The arrest followed Salgado's resignation as BES executive chairman last month amid a spate of revelations, starting with news of accounting irregularities at the Luxembourg-based holding company Espirito Santo International.
His departure after three decades in charge marked the end of the family's control over the financial group set up almost 150 years ago by Salgado's great-grandfather, the abandoned orphan Jose Maria do Espirito Santo e Silva.
"The implosion of the Espirito Santo Group is the end of an era," commentator Luis Marques wrote Saturday in the weekly Expresso newspaper. "The detention of Ricardo Salgado is the moment that underscores that, it's a date that will go down in history."
Repercussions were swift as it became clear that the complex web of companies surrounding the family had been used to hide billions of dollars in debts that could no longer be paid.
Three family companies have been forced to seek bankruptcy protection. The authorities in Luxembourg, Panama and Portugal are investigating suspicions of further irregularities.
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A planned $17-billion merger between Portugal Telecom and Brazil's biggest phone operator Oi had to be revised to the Portuguese company's disadvantage after an Espirito Santo sub-holding called Rioforte defaulted on a loan to PT worth more than $1 billion.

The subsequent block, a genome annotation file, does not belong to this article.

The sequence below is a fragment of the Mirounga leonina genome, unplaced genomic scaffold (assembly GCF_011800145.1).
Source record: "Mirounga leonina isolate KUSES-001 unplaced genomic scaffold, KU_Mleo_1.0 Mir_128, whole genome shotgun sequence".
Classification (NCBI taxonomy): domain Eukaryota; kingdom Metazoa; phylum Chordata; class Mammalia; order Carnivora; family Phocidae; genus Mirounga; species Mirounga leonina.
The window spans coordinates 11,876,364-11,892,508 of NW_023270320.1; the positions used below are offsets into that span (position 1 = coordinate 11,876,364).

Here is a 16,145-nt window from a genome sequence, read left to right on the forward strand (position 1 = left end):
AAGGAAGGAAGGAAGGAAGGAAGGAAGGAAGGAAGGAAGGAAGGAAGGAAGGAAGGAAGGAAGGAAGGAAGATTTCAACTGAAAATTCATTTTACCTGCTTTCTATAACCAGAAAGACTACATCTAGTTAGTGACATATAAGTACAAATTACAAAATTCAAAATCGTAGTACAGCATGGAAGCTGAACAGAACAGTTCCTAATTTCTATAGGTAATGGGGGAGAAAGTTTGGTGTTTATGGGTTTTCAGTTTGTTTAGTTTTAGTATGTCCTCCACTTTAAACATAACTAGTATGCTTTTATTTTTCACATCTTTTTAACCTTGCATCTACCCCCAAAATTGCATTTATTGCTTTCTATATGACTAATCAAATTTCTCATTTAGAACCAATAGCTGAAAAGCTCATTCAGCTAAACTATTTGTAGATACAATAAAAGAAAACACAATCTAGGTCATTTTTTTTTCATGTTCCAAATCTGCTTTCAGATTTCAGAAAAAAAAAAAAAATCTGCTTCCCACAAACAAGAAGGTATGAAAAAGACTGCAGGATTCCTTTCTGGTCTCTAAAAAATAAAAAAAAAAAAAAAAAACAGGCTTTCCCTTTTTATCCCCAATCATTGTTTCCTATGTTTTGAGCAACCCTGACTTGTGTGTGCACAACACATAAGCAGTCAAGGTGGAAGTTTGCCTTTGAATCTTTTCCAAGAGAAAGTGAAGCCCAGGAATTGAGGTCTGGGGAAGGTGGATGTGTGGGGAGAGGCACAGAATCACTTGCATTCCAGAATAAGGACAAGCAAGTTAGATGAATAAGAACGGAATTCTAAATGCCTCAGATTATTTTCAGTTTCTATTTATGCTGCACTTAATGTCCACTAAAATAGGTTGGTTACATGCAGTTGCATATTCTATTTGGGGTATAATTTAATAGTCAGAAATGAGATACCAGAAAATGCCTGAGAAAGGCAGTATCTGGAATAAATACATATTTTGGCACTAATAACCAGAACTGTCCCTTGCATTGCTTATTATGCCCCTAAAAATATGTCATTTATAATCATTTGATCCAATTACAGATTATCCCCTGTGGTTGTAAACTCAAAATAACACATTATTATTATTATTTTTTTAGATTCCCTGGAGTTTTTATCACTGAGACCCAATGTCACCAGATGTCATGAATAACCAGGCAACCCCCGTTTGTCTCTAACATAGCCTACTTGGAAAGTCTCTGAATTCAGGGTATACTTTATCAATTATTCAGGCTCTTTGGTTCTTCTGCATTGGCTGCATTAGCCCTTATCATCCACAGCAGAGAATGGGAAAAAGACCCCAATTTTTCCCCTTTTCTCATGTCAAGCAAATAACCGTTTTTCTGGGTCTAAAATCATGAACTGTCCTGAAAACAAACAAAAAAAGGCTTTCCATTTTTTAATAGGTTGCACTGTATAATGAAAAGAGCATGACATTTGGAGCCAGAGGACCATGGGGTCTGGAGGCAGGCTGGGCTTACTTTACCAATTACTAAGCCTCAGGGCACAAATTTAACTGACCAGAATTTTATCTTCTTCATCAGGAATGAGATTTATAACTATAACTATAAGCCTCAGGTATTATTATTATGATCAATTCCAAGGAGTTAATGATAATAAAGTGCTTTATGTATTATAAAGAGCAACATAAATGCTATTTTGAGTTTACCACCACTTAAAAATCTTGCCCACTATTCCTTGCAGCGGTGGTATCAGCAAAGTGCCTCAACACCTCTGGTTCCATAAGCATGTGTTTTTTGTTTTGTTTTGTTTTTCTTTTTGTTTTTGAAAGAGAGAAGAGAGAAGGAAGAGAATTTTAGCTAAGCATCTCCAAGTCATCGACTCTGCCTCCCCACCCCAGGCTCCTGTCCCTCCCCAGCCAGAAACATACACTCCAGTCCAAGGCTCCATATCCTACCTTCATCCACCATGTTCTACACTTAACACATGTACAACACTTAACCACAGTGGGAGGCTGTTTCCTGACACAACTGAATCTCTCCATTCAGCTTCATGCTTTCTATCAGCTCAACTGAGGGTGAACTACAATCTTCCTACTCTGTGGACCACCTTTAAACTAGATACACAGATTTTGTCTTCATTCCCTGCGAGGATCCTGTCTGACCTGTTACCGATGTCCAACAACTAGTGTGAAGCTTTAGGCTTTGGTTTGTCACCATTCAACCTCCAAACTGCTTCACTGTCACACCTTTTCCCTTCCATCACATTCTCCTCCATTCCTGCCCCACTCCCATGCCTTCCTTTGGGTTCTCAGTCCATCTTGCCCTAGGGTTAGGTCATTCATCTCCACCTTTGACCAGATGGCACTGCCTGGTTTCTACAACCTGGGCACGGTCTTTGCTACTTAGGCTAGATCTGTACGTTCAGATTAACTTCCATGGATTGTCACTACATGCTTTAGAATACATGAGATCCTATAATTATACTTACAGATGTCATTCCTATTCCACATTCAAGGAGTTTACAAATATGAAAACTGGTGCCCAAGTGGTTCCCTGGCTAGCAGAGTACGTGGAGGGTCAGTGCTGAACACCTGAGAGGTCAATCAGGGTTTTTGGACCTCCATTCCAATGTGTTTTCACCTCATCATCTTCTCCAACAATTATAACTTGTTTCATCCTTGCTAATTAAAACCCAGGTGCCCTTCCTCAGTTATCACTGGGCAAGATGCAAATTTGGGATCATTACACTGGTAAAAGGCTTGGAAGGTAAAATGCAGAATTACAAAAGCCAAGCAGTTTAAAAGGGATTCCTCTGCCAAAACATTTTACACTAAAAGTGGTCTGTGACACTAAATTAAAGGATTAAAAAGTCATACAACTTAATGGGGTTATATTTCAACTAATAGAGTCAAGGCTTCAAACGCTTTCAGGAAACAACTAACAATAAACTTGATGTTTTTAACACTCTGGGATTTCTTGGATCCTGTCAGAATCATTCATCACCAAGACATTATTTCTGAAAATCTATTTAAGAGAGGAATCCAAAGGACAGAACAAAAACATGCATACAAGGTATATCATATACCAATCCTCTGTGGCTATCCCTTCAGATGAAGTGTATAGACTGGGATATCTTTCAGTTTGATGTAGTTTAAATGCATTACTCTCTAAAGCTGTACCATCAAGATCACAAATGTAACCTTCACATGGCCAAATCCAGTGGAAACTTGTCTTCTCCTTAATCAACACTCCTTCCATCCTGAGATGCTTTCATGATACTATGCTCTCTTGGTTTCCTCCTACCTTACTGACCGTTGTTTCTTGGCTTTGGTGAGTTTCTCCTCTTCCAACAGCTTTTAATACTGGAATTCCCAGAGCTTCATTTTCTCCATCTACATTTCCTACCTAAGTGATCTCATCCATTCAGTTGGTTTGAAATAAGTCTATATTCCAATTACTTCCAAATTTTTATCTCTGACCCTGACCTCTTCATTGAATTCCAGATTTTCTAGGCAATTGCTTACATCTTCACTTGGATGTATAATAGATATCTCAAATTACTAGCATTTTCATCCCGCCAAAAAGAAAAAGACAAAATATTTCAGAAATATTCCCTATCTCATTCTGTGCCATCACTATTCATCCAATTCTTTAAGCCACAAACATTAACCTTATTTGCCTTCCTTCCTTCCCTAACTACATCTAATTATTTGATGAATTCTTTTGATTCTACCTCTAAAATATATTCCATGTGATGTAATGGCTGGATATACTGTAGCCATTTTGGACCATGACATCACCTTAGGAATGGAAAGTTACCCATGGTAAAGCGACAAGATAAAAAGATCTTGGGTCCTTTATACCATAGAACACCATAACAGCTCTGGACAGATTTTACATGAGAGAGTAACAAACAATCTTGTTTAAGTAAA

Doubts about BES's local unit in Angola led the government there to issue a state guarantee of $5.7 billion to cover 70 percent of loans issued by Banco Espirito Santo Angola, a major player in the oil-rich African state.
In Europe, initial revelations of BES's troubles led to market panic. The bank's own shares have tumbled more than 70 percent since April. Fears a BES collapse could have a systemic impact on the euro zone hit markets in Spain, Italy and beyond.
However, the swift appointment of a new management team that's not linked to the Espirito Santo family has calmed concerns. Reassurance has also come from the news that Goldman Sachs and New York-based hedge fund D.E. Shaw bought into the bank last week. On Friday, the ratings agency Moody's upgraded Portugal, saying the BES scandal would not add to the country's credit risk.
"The new management has calmed markets," says financial journalist Maria Joao Gago, co-author of a book on the BES story that's topping best-seller lists. "BES has a long way to go to get back in shape, but there's a feeling that the damage will be limited to BES."
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In the old days, the Espirito Santos might have used their extensive political connections to wriggle out of their hole.